Weary from a year in lockdown, consumers are looking for more than just system control from their smart home technologies. Personalisation, ease of use and superior aesthetics are increasingly sought after.
Driving this narrative is a desire for wellness, a movement that’s been rising in other consumer facing businesses for some time.
“Wellness technologies get headlines but are less understood than the traditional AV skills,” Mal Fisher, CTO of URC distributor AWE told us. “That usually puts them at the end of the sales discussion. It’s a shame. Integrators have the key electro-technical abilities to work in this sector, but there’s a perception that it’s not our market.
“The integrator community is great at throwing itself at a challenge, and any companies that weren’t already heavily into lighting or security should have taken all the free manufacturer and CEDIA training they could!”
Recipe for success
Wellness is a recipe that integrators already do – networking, lighting, audio – but for integrators to deliver wellness, and it requires collaboration, says Walt Zerbe, senior director of technology and standards, for trade body CEDIA.
“Integrators need to develop their relationships with the other trades – lighting designers, HVAC installers, plumbers – in order to become the general contractor who coordinates it all and then sells it as a holistic solution.”
There are so many elements that form wellness as a solution, explained Zerbe. “Integrators need to spend more time on the discovery side to really understand what the customer’s needs are, who the family members are, what each of them require, is anyone working or learning from home… the list goes on. It takes an increased amount of study to prescribe a wellness solution for each customer, as it’s very personalised – but there’s no doubt that it’s a giant opportunity for integrators to capitalise on.”
Such personalisation is the heart of Control4’s new OS 3 release.
“We’ve found that an increasing number of consumers don’t want the hassle of installing an automation system, but they do want some autonomy to make the system work the way
they want it to,” Kordon Vaughn, SnapAV VP of marketing, campaigns and creative explains.
“This autonomy actually helps the home professional sell the job to their prospective customer. Control4 systems can be remotely accessed and managed through Composer Pro,
the Control4 configuration software for OS 3.
This offers our partners the ability to service the system without going on-site, a big deal in both a pandemic and post-pandemic world. Additionally, professionals can use OvrC to manage other devices.”
Reflecting the need of enhanced smart usability, Control4 has just released the Chime Video doorbell, and Neeo remote.
Ringing the changes
The booming popularity of do-it-yourself video doorbells shows that there’s significant demand for this category, Kordon Vaughn, SnapAV VP Marketing told us. “Homeowners want to see who is at the door before they answer it, especially while away. As the use of these video doorbells grows, so too has the desire for them to be connected to other smart home devices.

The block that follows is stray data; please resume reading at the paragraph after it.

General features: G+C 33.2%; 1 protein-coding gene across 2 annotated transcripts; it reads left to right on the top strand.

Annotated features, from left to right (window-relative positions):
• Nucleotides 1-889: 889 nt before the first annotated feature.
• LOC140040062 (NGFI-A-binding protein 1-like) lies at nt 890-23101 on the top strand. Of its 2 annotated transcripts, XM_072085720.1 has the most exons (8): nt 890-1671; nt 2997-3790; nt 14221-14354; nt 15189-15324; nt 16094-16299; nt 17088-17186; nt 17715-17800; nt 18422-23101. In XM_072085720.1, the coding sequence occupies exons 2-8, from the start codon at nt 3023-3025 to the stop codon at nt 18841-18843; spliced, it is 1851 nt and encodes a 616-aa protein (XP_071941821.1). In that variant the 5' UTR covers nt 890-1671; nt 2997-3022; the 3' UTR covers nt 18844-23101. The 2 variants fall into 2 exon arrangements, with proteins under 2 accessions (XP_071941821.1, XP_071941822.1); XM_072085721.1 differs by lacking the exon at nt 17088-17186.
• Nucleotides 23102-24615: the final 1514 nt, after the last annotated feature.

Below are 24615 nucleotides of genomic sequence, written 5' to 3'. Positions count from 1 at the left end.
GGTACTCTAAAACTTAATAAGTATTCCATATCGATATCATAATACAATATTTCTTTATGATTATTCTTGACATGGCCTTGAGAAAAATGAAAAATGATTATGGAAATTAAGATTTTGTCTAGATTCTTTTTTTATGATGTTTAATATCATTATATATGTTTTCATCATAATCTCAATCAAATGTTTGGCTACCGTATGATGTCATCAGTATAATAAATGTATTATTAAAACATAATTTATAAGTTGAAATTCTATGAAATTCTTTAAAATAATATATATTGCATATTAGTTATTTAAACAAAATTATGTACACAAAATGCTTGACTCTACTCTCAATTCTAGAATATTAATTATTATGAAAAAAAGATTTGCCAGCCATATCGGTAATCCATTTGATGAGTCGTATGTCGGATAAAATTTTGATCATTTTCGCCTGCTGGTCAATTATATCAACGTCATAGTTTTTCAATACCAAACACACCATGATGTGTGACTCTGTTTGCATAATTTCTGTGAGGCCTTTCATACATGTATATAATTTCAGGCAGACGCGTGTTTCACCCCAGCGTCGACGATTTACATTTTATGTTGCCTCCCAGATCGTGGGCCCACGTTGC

“That’s what Control4 Chime offers: it marries security and automation to a level that has never been done before. This elevated functionality allows the customer to easily prompt other automated events without having to launch a new app. Users can determine what actions they want to occur when motion is detected or the doorbell is pressed. It’s entirely customisable, transforming the doorbell’s role in the smart home to deliver the experience homeowners want.”
Vaughn says the Control4 Neeo remote appeals to different reasons.
“Firstly, it resonates with customers that value simplicity, elegance and beautiful technology. It’s also preferred by customers that considered using their phone to control their smart home experience but realised that they actually need some hard buttons like ‘volume’ and ‘mute.’ It’s also been loved by customers that are intimidated by a lot of buttons. They find that Neeo makes the smart home experience much more approachable.”
CEDIA’s Walt Zerb says the pandemic has flipped the script when it comes to selling security products.
In the past, integrators would have to really push security onto the customer, whereas now, the pull is coming from the end users,” he told us. “Security is definitely up big time.”
Lighting has increased as well, with interest moving beyond basic control. “We are seeing interest in colour temperature changing, with companies such as Philips Hue bringing awareness to consumers.”
As for smart blinds and shading control, AWE’s Mal Fisher says there’s also a substantial market here for all levels of installation. “Widespread availability of either cabled or retrofit options means that it’s far easier to take benefits such as environmental management to a wider consumer base,” notes.
“We forget that this industry is still relatively young. Both manufacturers and consumers are hunting for a magic, and reasonably inexpensive, box that does everything we can dream of. Does it exist? I doubt it. If the tech giants with their vast troves of data are unable to produce it, then it goes to show that it’s quite a challenge.
“That’s where the professional integrator needs to step in. Understand that customer’s individual requirements, understand the technologies and be able to pull together the right equipment for the task. Then present that solution in a reliable and user-friendly way. Using the same equipment time after time might have business benefits, but it’s unlikely that your regular solution is the ideal fit for